HAMPTON, Va. (WAVY) – A report issued this week by the Office of the Inspector General for the Department of Veterans Affairs says providers at the Hampton VA Medical Center failed to act on test results involving a patient with prostate problems and did not inform him of his health status.

The man is in his 60s and had prostatitis and benign prostatic hyperplasia (BPH).

The 37-page report outlines multi-step failures that began in July 2019 that the OIG says should have been major red flags.

The test results that were listed as mishandled included: An abnormal CT scan that indicated a potentially malignant lesion on the prostate; an abnormal PSA reading, a prime indicator for prostate health; and a failure to act on a recommendation from an outside doctor that the man have a bone scan, to make sure any potential cancer wasn’t spreading.

The net result was a diagnosis of prostate cancer in April 2021, nearly two years after the first negative signs.

Sen. Tim Kaine (D-Va.) issued a joint statement in response, along with Sen. Mark Warner (D-Va.), Rep. Bobby Scott (D-Va. 3rd District) and Rep. Elaine Luria (D-Va. 2nd District):

We are appalled and disheartened to learn that a series of failures at the Hampton VA Medical Center led to a veteran’s delayed cancer diagnosis. Veterans and their families must be able to trust that they are receiving high-quality, comprehensive, and timely health care whenever they turn to the VA — and it is the VA’s responsibility to provide that level of care to its patients. The findings outlined in the Inspector General report suggest a dangerous series of care coordination and communication failings, both at the individual and systemic level. We commit to engaging directly with the senior leadership at Hampton and pursuing appropriate accountability. We are also committed to conducting close oversight as the Hampton VAMC works to implement the Inspector General’s recommendations, and put in place processes to guard against future failings as happened here.”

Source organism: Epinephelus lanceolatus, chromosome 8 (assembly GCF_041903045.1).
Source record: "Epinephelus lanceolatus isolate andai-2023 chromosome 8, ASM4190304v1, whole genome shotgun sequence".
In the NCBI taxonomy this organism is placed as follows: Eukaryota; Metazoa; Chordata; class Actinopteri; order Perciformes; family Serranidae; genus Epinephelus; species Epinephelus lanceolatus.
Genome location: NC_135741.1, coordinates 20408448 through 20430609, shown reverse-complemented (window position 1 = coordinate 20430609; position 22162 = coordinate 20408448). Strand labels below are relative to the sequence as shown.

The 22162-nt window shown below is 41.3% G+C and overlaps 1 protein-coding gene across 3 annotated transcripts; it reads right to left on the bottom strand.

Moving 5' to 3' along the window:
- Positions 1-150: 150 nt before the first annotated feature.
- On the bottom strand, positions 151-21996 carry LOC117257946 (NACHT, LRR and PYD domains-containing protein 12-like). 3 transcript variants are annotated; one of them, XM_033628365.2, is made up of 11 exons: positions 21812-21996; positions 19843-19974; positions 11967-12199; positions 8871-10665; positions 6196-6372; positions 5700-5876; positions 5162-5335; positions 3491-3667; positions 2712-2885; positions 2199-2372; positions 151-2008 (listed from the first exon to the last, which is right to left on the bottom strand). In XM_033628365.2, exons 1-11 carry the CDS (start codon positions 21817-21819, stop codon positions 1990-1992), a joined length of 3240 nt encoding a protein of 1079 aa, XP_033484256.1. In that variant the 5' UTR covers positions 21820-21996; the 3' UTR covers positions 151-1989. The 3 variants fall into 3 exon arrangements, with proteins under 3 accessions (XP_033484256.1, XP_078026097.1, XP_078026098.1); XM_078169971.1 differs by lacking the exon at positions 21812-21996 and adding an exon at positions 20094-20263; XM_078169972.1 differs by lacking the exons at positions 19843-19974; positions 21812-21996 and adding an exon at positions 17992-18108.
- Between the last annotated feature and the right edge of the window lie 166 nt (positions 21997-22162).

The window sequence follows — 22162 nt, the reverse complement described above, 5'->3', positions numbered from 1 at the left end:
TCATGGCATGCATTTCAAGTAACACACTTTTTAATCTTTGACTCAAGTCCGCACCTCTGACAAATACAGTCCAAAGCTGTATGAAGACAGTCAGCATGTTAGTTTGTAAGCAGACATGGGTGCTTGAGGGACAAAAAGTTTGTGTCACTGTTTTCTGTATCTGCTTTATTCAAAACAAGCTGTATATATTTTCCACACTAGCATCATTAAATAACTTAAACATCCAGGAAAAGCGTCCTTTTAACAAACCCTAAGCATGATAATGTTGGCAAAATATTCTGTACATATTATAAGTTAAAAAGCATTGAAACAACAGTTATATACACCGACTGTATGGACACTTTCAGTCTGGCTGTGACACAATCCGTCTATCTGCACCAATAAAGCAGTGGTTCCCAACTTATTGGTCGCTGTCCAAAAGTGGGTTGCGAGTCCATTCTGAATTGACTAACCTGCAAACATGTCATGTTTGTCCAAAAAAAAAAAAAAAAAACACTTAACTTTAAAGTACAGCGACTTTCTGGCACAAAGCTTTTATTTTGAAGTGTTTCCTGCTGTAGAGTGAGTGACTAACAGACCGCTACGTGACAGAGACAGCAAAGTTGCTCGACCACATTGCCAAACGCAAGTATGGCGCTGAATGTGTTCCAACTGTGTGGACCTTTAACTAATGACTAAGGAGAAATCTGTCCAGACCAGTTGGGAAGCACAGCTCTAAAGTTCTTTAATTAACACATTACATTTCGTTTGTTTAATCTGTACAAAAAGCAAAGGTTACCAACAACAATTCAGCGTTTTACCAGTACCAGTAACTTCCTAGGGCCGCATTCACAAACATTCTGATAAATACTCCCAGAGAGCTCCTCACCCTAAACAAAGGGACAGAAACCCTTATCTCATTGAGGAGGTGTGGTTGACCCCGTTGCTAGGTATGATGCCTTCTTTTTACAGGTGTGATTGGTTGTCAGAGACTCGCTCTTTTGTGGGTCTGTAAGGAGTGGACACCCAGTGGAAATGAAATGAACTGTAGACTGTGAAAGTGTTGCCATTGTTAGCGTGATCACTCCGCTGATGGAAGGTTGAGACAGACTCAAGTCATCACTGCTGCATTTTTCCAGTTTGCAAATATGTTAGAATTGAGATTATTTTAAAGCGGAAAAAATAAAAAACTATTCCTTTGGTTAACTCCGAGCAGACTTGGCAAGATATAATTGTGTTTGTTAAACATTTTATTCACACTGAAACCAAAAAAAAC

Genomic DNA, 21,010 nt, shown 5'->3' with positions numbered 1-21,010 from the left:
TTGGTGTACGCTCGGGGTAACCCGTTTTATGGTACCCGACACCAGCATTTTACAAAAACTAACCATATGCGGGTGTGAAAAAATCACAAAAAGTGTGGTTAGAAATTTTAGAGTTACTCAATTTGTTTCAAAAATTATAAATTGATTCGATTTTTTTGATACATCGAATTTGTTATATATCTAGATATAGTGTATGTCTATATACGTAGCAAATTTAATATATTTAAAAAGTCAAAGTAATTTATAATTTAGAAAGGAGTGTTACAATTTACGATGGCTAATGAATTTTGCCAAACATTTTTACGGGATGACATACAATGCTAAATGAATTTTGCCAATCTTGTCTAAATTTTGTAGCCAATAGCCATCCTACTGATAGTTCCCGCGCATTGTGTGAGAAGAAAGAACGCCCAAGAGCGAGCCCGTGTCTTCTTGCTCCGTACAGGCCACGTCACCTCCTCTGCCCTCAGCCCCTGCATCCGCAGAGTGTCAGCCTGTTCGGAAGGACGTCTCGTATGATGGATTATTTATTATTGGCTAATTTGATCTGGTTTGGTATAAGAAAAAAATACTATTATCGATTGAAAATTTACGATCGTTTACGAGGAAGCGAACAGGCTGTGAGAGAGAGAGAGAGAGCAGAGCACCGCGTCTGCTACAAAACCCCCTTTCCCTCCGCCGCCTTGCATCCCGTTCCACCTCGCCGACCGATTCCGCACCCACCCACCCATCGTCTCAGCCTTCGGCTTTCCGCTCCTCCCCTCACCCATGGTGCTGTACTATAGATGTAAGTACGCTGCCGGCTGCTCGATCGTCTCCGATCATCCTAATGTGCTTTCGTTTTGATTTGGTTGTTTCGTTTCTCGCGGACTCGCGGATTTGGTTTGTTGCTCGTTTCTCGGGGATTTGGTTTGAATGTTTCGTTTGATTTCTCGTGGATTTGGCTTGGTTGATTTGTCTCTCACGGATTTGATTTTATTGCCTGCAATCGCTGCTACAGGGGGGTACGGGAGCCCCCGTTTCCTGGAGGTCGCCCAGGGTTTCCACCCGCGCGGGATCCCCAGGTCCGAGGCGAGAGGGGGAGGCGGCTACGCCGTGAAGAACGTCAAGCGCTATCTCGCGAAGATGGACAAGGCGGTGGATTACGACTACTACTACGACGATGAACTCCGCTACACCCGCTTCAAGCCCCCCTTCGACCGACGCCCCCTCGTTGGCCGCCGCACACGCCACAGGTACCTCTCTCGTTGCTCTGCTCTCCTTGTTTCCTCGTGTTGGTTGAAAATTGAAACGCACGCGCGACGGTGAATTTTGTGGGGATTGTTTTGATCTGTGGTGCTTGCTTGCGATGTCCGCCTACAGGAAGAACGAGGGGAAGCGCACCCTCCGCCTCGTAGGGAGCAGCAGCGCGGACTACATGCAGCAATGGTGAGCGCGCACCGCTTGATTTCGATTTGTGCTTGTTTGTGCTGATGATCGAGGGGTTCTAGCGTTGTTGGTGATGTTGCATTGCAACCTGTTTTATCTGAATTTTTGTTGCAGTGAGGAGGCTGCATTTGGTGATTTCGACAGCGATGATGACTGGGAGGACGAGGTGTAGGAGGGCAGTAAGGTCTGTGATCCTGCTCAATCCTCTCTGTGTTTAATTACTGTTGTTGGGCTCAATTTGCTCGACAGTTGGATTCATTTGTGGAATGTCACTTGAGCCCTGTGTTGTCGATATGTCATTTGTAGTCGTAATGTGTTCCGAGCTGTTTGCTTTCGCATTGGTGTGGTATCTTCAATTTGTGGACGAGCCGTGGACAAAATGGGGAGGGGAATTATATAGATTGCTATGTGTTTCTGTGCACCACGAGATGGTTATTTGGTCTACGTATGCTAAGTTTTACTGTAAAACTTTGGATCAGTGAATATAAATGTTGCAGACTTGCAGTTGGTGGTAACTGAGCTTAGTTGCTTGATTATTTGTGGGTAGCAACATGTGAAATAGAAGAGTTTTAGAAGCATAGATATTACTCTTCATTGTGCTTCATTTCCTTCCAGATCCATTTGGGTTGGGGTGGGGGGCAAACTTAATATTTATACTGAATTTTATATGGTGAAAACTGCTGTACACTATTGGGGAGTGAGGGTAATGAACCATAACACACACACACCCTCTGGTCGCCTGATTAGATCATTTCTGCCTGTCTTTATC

“If you misdiagnose someone with cancer and then you catch it two years later, then treatment options are foreclosed and the chance of survival can be dramatically less,” Kaine said in a Wednesday interview.

Because of HIPPA privacy laws, the VA won’t give the patient’s current condition or say whether the cancer has spread beyond the prostate.

“Providers make mistakes sometimes,” Kaine added. “It might have been an individual mistake and not a system problem. We just have to understand what it was and fix it.”

Hampton VA Medical Center Executive Director Taquisa Simmons responded Thursday afternoon with a statement of her own:

“As a healthcare facility, we have a moral and ethical obligation to ensure our Veterans receive quality health care every time they are seen at VA. Since learning of this situation in June 2021 at Hampton VA Medical Center, leadership investigated the allegations, voluntarily launched 120-safety chart audits, enforced stricter safety measures, and worked directly with the Veteran, disclosing the events, and ensuring his care going forward meets all VA health care standards. We will continue to institute stricter safety, quality, and accountability controls to improve care at all levels for the Veterans we serve.”

Check WAVY.com for the latest updates.